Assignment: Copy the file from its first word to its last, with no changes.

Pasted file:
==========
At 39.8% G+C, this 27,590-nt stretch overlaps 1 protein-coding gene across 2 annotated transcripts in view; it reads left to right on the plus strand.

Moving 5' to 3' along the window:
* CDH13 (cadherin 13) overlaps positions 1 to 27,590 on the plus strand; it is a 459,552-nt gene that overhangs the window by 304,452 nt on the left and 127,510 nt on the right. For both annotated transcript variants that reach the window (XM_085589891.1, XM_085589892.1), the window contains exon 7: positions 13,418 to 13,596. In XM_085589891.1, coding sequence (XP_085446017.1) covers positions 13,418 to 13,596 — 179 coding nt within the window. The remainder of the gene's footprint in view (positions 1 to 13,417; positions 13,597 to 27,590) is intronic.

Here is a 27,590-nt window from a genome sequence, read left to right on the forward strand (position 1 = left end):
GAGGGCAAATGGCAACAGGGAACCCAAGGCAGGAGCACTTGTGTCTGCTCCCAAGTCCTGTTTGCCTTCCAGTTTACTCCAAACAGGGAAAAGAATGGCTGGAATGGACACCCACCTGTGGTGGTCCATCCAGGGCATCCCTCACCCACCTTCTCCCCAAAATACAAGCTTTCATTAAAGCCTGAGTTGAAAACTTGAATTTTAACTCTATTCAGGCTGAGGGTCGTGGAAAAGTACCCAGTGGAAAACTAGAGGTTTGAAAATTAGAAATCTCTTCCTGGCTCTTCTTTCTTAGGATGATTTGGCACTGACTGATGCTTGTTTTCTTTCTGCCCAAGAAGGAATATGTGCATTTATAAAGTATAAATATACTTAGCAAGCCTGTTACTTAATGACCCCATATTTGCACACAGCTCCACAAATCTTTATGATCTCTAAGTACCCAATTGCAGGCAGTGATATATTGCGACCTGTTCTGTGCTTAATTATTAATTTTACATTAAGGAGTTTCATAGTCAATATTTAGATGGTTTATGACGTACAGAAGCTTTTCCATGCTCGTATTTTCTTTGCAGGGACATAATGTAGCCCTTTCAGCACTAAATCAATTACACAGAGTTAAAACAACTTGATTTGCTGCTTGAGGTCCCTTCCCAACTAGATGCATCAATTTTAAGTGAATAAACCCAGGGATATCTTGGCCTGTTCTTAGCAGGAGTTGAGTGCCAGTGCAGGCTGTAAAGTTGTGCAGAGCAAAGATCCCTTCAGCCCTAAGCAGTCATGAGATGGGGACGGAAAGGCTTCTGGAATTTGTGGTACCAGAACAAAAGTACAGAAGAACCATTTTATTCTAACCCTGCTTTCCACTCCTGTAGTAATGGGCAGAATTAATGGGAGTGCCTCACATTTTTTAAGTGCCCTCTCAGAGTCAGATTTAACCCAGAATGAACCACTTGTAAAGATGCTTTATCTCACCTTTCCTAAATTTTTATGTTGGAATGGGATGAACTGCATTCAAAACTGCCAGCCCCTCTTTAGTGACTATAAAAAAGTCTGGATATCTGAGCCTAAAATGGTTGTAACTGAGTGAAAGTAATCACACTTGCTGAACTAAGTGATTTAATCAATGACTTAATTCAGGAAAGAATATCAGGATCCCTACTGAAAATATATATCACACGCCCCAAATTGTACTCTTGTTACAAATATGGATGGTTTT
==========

At 39.8% G+C, this 27,590-nt stretch overlaps 1 protein-coding gene across 2 annotated transcripts in view; it reads left to right on the plus strand.

Moving 5' to 3' along the window:
* CDH13 (cadherin 13) overlaps positions 1 to 27,590 on the plus strand; it is a 459,552-nt gene that overhangs the window by 304,452 nt on the left and 127,510 nt on the right. For both annotated transcript variants that reach the window (XM_085589891.1, XM_085589892.1), the window contains exon 7: positions 13,418 to 13,596. In XM_085589891.1, coding sequence (XP_085446017.1) covers positions 13,418 to 13,596 — 179 coding nt within the window. The remainder of the gene's footprint in view (positions 1 to 13,417; positions 13,597 to 27,590) is intronic.

Here is a 27,590-nt window from a genome sequence, read left to right on the forward strand (position 1 = left end):
GAGGGCAAATGGCAACAGGGAACCCAAGGCAGGAGCACTTGTGTCTGCTCCCAAGTCCTGTTTGCCTTCCAGTTTACTCCAAACAGGGAAAAGAATGGCTGGAATGGACACCCACCTGTGGTGGTCCATCCAGGGCATCCCTCACCCACCTTCTCCCCAAAATACAAGCTTTCATTAAAGCCTGAGTTGAAAACTTGAATTTTAACTCTATTCAGGCTGAGGGTCGTGGAAAAGTACCCAGTGGAAAACTAGAGGTTTGAAAATTAGAAATCTCTTCCTGGCTCTTCTTTCTTAGGATGATTTGGCACTGACTGATGCTTGTTTTCTTTCTGCCCAAGAAGGAATATGTGCATTTATAAAGTATAAATATACTTAGCAAGCCTGTTACTTAATGACCCCATATTTGCACACAGCTCCACAAATCTTTATGATCTCTAAGTACCCAATTGCAGGCAGTGATATATTGCGACCTGTTCTGTGCTTAATTATTAATTTTACATTAAGGAGTTTCATAGTCAATATTTAGATGGTTTATGACGTACAGAAGCTTTTCCATGCTCGTATTTTCTTTGCAGGGACATAATGTAGCCCTTTCAGCACTAAATCAATTACACAGAGTTAAAACAACTTGATTTGCTGCTTGAGGTCCCTTCCCAACTAGATGCATCAATTTTAAGTGAATAAACCCAGGGATATCTTGGCCTGTTCTTAGCAGGAGTTGAGTGCCAGTGCAGGCTGTAAAGTTGTGCAGAGCAAAGATCCCTTCAGCCCTAAGCAGTCATGAGATGGGGACGGAAAGGCTTCTGGAATTTGTGGTACCAGAACAAAAGTACAGAAGAACCATTTTATTCTAACCCTGCTTTCCACTCCTGTAGTAATGGGCAGAATTAATGGGAGTGCCTCACATTTTTTAAGTGCCCTCTCAGAGTCAGATTTAACCCAGAATGAACCACTTGTAAAGATGCTTTATCTCACCTTTCCTAAATTTTTATGTTGGAATGGGATGAACTGCATTCAAAACTGCCAGCCCCTCTTTAGTGACTATAAAAAAGTCTGGATATCTGAGCCTAAAATGGTTGTAACTGAGTGAAAGTAATCACACTTGCTGAACTAAGTGATTTAATCAATGACTTAATTCAGGAAAGAATATCAGGATCCCTACTGAAAATATATATCACACGCCCCAAATTGTACTCTTGTTACAAATATGGATGGTTTT